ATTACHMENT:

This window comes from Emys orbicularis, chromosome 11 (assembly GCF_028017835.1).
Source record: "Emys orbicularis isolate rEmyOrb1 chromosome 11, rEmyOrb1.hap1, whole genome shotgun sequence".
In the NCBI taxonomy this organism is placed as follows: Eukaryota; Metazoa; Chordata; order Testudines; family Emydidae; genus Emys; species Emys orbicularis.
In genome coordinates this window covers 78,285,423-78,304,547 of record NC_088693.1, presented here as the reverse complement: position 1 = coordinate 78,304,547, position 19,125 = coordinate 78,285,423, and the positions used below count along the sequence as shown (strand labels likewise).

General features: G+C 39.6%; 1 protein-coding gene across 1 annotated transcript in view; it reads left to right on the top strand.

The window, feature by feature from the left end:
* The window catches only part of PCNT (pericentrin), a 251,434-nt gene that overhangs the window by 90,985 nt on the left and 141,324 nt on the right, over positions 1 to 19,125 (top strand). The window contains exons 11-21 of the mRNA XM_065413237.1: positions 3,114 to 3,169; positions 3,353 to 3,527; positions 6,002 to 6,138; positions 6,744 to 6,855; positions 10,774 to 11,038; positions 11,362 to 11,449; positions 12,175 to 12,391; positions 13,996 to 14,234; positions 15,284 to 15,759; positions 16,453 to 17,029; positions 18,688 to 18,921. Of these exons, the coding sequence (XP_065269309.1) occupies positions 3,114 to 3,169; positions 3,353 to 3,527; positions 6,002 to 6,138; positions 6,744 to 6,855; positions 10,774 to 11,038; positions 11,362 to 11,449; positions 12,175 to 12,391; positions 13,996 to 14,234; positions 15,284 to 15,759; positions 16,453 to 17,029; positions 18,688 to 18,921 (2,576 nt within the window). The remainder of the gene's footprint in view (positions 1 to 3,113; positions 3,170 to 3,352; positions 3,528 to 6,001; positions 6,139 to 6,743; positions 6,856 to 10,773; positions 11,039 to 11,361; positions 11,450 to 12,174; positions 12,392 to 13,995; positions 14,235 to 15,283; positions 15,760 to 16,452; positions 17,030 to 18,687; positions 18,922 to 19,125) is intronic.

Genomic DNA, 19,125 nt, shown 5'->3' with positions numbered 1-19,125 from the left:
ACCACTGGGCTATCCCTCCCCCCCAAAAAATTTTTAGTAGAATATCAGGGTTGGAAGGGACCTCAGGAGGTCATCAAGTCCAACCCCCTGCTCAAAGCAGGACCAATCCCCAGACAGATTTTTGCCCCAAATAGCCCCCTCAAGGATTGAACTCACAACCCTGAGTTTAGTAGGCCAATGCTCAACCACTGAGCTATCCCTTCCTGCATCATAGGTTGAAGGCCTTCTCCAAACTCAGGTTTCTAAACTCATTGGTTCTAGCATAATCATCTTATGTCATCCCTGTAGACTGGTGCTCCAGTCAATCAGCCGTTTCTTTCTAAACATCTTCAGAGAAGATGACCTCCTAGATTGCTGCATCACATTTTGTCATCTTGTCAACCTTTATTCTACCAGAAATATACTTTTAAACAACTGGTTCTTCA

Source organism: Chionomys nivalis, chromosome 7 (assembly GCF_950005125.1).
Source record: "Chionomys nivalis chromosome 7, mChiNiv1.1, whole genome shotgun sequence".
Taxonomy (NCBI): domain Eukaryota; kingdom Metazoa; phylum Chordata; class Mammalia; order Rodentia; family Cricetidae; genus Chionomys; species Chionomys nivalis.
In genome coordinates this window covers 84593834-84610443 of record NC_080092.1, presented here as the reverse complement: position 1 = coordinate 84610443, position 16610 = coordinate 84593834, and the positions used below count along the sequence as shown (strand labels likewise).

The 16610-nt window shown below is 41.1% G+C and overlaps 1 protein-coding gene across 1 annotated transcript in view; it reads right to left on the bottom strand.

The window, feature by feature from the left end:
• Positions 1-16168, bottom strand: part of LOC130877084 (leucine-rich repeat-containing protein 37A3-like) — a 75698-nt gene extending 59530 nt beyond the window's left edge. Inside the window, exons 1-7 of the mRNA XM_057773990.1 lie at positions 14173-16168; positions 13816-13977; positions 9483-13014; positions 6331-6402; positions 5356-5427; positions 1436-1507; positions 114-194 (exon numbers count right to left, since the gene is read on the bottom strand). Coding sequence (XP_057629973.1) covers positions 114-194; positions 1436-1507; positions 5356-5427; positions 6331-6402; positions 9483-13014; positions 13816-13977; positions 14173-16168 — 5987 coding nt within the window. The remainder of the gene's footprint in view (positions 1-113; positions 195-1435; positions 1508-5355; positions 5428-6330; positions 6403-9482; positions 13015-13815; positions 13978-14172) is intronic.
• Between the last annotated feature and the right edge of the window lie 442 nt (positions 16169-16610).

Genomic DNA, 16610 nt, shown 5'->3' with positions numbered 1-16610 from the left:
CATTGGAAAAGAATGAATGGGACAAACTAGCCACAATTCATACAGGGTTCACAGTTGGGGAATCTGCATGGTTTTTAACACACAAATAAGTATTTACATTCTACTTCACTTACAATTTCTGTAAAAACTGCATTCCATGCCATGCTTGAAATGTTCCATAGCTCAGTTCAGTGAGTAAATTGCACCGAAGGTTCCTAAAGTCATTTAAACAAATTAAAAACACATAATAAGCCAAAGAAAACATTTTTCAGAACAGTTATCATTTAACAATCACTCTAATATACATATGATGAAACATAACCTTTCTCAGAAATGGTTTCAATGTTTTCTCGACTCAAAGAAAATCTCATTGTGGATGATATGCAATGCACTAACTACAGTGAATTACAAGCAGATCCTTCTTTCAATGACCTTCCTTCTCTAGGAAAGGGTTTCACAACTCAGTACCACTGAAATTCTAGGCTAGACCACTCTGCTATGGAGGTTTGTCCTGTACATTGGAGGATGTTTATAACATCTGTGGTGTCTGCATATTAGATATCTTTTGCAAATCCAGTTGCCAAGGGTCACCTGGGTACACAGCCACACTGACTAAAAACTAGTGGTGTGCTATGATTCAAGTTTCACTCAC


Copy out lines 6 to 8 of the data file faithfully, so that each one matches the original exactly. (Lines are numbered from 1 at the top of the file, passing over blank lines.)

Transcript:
The window, feature by feature from the left end:
* The window catches only part of PCNT (pericentrin), a 251,434-nt gene that overhangs the window by 90,985 nt on the left and 141,324 nt on the right, over positions 1 to 19,125 (top strand). The window contains exons 11-21 of the mRNA XM_065413237.1: positions 3,114 to 3,169; positions 3,353 to 3,527; positions 6,002 to 6,138; positions 6,744 to 6,855; positions 10,774 to 11,038; positions 11,362 to 11,449; positions 12,175 to 12,391; positions 13,996 to 14,234; positions 15,284 to 15,759; positions 16,453 to 17,029; positions 18,688 to 18,921. Of these exons, the coding sequence (XP_065269309.1) occupies positions 3,114 to 3,169; positions 3,353 to 3,527; positions 6,002 to 6,138; positions 6,744 to 6,855; positions 10,774 to 11,038; positions 11,362 to 11,449; positions 12,175 to 12,391; positions 13,996 to 14,234; positions 15,284 to 15,759; positions 16,453 to 17,029; positions 18,688 to 18,921 (2,576 nt within the window). The remainder of the gene's footprint in view (positions 1 to 3,113; positions 3,170 to 3,352; positions 3,528 to 6,001; positions 6,139 to 6,743; positions 6,856 to 10,773; positions 11,039 to 11,361; positions 11,450 to 12,174; positions 12,392 to 13,995; positions 14,235 to 15,283; positions 15,760 to 16,452; positions 17,030 to 18,687; positions 18,922 to 19,125) is intronic.

Genomic DNA, 19,125 nt, shown 5'->3' with positions numbered 1-19,125 from the left: